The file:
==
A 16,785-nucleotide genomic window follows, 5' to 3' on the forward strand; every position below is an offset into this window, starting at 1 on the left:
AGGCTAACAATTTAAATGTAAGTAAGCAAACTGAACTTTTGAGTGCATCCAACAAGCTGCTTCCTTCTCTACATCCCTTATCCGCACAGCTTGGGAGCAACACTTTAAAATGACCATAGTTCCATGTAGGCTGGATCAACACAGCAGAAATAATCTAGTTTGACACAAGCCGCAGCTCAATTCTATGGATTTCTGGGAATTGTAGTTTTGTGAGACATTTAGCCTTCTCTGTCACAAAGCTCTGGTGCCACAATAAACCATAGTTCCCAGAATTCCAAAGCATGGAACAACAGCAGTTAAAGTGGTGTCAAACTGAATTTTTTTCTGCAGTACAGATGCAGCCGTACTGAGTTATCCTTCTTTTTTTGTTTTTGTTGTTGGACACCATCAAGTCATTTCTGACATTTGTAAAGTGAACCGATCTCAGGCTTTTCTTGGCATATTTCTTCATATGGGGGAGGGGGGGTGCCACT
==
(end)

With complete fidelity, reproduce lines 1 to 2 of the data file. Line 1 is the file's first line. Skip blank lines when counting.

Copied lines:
A 16,785-nucleotide genomic window follows, 5' to 3' on the forward strand; every position below is an offset into this window, starting at 1 on the left:
AGGCTAACAATTTAAATGTAAGTAAGCAAACTGAACTTTTGAGTGCATCCAACAAGCTGCTTCCTTCTCTACATCCCTTATCCGCACAGCTTGGGAGCAACACTTTAAAATGACCATAGTTCCATGTAGGCTGGATCAACACAGCAGAAATAATCTAGTTTGACACAAGCCGCAGCTCAATTCTATGGATTTCTGGGAATTGTAGTTTTGTGAGACATTTAGCCTTCTCTGTCACAAAGCTCTGGTGCCACAATAAACCATAGTTCCCAGAATTCCAAAGCATGGAACAACAGCAGTTAAAGTGGTGTCAAACTGAATTTTTTTCTGCAGTACAGATGCAGCCGTACTGAGTTATCCTTCTTTTTTTGTTTTTGTTGTTGGACACCATCAAGTCATTTCTGACATTTGTAAAGTGAACCGATCTCAGGCTTTTCTTGGCATATTTCTTCATATGGGGGAGGGGGGGTGCCACT